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Winter Fruit and Vegetables: Recipes and Tips

Give your cold-weather menus a kick with interesting winter fruits and veggies.

From the WebMD Archives

It may seem like slim pickings in the produce section in the wintertime. But if you look a little closer, you'll find a cornucopia of winter fruit and vegetable choices. We all know the winter holiday season is prime time for produce like cranberries and yams. But have you considered persimmons, kiwi, oranges, pears, or rutabagas? And here's the kicker: All these winter choices have notable nutritional attributes, including scores of healthful phytochemicals.

Here are 15 fruits and vegetables that tend to be available during the winter season, including some year-round favorites. Keep in mind that no matter which fruit you're buying, choose fruit that feels heavy for its size and has no sign of molding, deterioration, or bruising.

Asian Pear (September-December for the Yali type, October-March for Korean type)

Nutrition Tip: One Asian pear contains 4 grams of fiber (a combination of soluble and insoluble fiber), and almost 10% of the recommended daily amount of vitamin C.

Storage Tip: These fruits are picked when they are almost ripe, so handle them gently. Use quickly after purchase or refrigerate for one to two months.

Prep Tip: Use them raw in salads, as a snack with cheese, or as a dipper for fondue. Use them cooked in crisps and other desserts, muffins, and entrees.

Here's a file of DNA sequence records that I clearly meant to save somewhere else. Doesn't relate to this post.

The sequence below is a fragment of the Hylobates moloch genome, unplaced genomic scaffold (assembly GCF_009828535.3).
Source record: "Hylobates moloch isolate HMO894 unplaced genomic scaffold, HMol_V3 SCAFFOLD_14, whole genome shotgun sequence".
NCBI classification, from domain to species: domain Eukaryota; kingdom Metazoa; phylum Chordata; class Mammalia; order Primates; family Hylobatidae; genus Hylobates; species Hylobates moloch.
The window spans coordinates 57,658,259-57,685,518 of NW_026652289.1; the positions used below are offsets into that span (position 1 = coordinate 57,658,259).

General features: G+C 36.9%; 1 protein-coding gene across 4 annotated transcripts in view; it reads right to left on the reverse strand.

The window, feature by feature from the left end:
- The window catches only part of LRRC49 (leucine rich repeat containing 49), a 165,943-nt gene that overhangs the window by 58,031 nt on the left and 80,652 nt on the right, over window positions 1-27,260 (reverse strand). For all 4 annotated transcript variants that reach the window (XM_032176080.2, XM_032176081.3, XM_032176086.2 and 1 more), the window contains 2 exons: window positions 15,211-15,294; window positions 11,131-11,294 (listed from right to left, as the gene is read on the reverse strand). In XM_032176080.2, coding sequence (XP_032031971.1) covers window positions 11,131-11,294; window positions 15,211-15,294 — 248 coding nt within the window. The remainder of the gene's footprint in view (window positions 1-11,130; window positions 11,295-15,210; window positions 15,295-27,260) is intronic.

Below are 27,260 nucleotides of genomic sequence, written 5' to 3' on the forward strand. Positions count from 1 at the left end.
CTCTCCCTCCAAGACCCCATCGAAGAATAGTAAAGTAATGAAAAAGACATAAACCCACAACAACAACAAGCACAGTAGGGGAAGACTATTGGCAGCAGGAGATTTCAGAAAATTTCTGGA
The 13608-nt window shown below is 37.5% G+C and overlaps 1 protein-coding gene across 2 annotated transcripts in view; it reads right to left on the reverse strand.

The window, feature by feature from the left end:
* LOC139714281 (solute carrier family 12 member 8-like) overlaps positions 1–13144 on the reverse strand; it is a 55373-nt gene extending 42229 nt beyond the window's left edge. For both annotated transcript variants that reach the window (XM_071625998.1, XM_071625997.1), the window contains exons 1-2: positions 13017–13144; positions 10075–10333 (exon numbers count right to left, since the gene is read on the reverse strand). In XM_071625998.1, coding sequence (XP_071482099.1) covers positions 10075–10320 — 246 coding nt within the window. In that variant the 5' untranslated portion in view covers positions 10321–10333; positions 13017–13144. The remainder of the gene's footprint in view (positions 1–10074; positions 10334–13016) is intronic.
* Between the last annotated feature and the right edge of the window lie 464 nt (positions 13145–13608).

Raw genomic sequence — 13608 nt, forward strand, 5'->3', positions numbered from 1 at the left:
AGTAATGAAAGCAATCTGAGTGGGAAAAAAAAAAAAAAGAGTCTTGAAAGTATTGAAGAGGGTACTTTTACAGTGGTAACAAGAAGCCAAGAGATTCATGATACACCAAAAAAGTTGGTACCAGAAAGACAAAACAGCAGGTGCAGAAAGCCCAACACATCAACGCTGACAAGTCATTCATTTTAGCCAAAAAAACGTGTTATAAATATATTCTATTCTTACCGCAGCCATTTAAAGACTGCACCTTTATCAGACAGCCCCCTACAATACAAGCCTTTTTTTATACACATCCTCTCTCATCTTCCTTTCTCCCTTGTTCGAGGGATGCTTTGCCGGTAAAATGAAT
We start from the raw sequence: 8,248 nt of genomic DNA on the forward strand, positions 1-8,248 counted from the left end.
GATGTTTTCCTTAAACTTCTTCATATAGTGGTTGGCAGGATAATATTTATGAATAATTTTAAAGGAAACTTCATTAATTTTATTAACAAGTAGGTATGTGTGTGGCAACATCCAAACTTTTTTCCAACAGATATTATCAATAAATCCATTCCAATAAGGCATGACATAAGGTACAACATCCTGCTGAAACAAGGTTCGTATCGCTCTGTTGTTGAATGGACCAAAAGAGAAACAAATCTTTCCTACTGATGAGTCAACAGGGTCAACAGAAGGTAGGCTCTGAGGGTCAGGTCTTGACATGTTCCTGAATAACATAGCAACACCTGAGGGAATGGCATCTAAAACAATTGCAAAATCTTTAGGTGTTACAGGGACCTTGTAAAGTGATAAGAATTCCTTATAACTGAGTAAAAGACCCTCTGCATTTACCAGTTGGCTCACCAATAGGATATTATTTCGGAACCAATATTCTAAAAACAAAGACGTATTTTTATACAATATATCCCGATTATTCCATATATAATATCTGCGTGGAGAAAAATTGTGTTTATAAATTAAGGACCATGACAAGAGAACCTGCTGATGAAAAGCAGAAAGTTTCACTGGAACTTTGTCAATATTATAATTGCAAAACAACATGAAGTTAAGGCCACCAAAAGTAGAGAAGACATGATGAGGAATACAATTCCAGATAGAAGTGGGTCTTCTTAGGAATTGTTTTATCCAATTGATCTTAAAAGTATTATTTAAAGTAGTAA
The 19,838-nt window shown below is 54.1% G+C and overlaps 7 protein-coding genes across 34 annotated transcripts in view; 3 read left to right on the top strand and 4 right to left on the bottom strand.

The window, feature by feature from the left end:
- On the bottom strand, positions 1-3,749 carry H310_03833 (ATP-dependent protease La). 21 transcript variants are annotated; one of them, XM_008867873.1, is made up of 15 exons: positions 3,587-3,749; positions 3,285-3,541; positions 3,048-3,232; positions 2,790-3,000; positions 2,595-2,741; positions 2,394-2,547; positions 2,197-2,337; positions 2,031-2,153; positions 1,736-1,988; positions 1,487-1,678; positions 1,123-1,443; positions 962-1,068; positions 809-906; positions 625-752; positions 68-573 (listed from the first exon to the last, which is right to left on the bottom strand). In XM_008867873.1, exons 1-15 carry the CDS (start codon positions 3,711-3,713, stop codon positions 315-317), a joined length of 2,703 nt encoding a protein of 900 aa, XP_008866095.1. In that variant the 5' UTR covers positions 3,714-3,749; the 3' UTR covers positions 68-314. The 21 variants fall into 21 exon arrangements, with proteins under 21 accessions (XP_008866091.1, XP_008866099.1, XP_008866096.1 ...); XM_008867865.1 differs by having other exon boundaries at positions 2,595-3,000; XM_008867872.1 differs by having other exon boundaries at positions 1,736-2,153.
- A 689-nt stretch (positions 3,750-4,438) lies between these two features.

Cooking Tip: The thin-skinned Korean pears don't have to be peeled before cooking. They can be cut into round slices or wedges, chopped, or even grated. The center core can be removed with an apple corer. Asian pears usually require longer cooking times than regular pears because of their crunchy texture.

Cranberries (October-November)

Nutrition Tip: One half cup of uncooked cranberries contains 2 grams of fiber (mostly insoluble fiber), and 9% of the recommended daily amount of vitamin C.

Storage Tip: Pick out any soft or moldy berries, then refrigerate the rest in a plastic bag for up to seven days. They can be frozen in bags if you won't be using them right away.

Prep Tip: Cranberries can be used whole. Just rinse them briefly in cold water. Use them as an accent fruit in pies and crisps, pudding, and jams, and as a featured ingredient in muffins, breads, cakes, and sauces.